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With Budget Issues, Can Ore. Legislature Fix Housing Crisis?

Oregon's big budget shortfall could hinder efforts to fund homelessness service programs. (Oregon Food Bank)
Oregon's big budget shortfall could hinder efforts to fund homelessness service programs. (Oregon Food Bank)
May 4, 2017

SALEM, Ore. -- In the midst of a housing crisis, state lawmakers are looking for a way to provide relief to Oregonians.

There is no shortage of stories from people pushed onto the streets and going hungry in Oregon's current housing market. Annaliese Koehler, public policy advocate for Oregon Food Bank, said her organization is championing two programs that help Oregonians facing homelessness: the Emergency Housing Account and the State Homeless Assistance Program. But lawmakers have to balance a big budget shortfall as well.

"I think many legislators support those programs and other kinds of homelessness prevention or affordable-housing programs,” Koehler said. "It's just a question of whether or not the Legislature has the funding."

Sandra Barton lives in Bandon. In 2015 and 2016, she, her daughter and two grandchildren experienced homelessness after her husband left. She said being homeless leaves you unable to do so many things, like find a job or feed your family.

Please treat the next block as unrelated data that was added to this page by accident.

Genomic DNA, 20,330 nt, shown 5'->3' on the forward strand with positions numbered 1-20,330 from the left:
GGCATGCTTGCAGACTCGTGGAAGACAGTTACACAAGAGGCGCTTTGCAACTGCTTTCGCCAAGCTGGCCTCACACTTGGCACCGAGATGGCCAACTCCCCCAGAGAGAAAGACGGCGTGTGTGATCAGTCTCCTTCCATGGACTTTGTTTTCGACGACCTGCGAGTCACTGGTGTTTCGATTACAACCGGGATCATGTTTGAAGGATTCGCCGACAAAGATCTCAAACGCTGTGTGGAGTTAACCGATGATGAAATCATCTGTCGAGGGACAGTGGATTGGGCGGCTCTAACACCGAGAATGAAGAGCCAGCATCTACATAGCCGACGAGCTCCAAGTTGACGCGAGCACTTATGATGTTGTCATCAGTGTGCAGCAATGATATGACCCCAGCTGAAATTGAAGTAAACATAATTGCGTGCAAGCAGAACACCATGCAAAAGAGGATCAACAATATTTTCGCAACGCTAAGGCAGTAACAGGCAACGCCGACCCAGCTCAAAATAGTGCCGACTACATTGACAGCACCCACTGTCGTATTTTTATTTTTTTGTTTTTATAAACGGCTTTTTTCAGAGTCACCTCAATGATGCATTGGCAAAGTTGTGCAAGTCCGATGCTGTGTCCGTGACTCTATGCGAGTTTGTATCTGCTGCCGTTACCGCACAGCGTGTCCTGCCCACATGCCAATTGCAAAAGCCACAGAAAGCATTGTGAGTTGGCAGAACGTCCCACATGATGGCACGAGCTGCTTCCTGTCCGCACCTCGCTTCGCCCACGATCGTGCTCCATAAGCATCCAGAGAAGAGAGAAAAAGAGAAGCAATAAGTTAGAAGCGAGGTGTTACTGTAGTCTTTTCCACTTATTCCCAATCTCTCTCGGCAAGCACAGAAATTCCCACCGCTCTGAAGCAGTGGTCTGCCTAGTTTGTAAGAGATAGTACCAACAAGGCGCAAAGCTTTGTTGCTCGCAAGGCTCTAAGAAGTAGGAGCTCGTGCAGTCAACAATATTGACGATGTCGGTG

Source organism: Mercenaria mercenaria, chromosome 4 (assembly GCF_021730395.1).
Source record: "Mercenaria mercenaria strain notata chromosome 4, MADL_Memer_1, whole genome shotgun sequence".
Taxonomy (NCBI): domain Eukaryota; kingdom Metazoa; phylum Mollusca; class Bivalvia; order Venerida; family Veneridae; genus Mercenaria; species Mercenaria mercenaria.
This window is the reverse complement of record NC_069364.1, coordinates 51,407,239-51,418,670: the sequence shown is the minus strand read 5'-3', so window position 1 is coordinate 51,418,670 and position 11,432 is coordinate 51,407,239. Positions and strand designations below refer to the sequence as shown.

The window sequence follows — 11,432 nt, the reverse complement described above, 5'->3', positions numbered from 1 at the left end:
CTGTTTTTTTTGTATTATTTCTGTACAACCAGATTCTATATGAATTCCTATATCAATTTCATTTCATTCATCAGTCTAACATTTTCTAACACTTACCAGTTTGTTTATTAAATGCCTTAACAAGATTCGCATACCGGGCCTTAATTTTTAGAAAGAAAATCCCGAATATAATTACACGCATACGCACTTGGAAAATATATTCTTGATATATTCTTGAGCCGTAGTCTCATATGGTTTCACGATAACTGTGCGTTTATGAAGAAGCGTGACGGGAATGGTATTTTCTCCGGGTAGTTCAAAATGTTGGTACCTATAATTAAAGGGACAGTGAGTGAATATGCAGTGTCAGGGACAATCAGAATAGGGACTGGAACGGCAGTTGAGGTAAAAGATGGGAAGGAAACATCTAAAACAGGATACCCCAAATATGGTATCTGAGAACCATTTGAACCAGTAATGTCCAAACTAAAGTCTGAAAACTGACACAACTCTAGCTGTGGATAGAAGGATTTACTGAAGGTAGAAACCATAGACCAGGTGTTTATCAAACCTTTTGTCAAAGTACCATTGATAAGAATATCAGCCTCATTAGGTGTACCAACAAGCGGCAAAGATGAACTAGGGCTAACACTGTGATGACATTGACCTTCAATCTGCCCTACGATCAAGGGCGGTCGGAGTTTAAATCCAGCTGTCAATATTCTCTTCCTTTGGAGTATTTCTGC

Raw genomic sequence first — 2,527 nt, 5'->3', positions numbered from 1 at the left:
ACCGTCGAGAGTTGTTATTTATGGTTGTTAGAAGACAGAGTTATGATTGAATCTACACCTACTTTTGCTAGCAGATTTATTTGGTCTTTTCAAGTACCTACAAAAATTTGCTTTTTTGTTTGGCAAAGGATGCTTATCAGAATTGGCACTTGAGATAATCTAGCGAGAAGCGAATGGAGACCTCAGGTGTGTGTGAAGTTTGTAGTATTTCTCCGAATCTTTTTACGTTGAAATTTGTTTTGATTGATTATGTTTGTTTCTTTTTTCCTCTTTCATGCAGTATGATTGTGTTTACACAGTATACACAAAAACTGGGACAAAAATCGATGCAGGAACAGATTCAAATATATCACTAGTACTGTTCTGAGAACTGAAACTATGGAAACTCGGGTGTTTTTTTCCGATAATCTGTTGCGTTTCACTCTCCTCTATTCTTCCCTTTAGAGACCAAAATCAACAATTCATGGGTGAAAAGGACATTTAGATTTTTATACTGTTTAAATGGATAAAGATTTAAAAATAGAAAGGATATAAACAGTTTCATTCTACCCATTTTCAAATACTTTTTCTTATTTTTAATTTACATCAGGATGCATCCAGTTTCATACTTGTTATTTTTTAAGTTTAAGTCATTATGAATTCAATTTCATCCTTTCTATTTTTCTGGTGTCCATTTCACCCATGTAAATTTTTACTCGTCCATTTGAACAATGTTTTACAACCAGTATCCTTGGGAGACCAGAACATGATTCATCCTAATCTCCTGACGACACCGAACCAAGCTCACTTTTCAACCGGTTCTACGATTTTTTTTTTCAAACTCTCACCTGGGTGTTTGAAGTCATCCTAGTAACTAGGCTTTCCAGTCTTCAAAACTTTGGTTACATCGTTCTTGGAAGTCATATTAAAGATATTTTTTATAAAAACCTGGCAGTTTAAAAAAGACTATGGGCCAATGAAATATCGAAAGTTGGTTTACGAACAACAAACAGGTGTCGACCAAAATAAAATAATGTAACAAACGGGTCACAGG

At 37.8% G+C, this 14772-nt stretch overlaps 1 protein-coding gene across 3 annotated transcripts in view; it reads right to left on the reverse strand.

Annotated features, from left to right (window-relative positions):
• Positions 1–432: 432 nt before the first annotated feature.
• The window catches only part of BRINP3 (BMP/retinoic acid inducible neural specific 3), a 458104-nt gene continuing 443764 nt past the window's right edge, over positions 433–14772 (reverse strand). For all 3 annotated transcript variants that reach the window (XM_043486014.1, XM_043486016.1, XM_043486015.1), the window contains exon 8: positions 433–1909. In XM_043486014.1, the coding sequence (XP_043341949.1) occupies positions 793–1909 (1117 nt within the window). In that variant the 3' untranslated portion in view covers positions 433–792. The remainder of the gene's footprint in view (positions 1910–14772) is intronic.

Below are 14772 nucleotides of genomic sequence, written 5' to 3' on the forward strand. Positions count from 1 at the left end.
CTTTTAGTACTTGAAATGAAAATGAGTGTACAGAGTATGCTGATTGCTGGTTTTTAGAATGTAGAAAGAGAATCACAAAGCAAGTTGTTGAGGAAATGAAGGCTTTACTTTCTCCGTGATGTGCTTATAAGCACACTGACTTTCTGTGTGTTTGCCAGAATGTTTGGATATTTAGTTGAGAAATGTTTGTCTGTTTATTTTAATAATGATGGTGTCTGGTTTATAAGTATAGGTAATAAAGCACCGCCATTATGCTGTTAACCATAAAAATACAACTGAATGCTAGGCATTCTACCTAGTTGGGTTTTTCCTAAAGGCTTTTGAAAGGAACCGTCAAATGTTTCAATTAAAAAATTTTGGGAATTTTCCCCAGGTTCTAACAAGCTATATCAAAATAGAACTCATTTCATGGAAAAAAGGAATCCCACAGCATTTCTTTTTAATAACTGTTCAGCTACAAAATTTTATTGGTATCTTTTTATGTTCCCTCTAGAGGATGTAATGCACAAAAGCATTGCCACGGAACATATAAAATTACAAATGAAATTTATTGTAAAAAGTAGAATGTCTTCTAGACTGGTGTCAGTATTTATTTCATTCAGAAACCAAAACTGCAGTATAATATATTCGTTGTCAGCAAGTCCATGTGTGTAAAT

"The first week or two you go into this, kind of like a state of depression because you're struggling every single day,” Barton explained. "OK, what am I going to do today? Am I going to be able to eat? Am I going to be able to feed my family? Can I get enough gas in the vehicle to even go get something to eat?"

Koehler said housing, or the lack of it, is one of the root causes of hunger. She said the housing crisis is the main reason people in Oregon are going hungry right now.

"A lot of the reasons why people tell us that they are visiting food pantries and emergency meal sites right now is because of housing and not being able to find affordable housing and being forced to live on the street,” Koehler said.

Barton implored lawmakers to listen to the stories of people like her who have been pushed out of housing and onto the streets. She said there are many misconceptions, and helping people who are homeless would be easier if we understood their situation.

"They label us as thieves, as drug addicts, as alcoholics, as people who don't care. But that's not the case,” she said. "If somebody would just say, 'What is your story? What got you here?' Sit down and listen. That's all you have to do."

The state currently faces a $1.6 billion budget gap. The EHA and SHAP help low-income Oregonians with transitional housing and shelter to prevent homelessness, as well as services within those facilities.

Eric Tegethoff, Public News Service - OR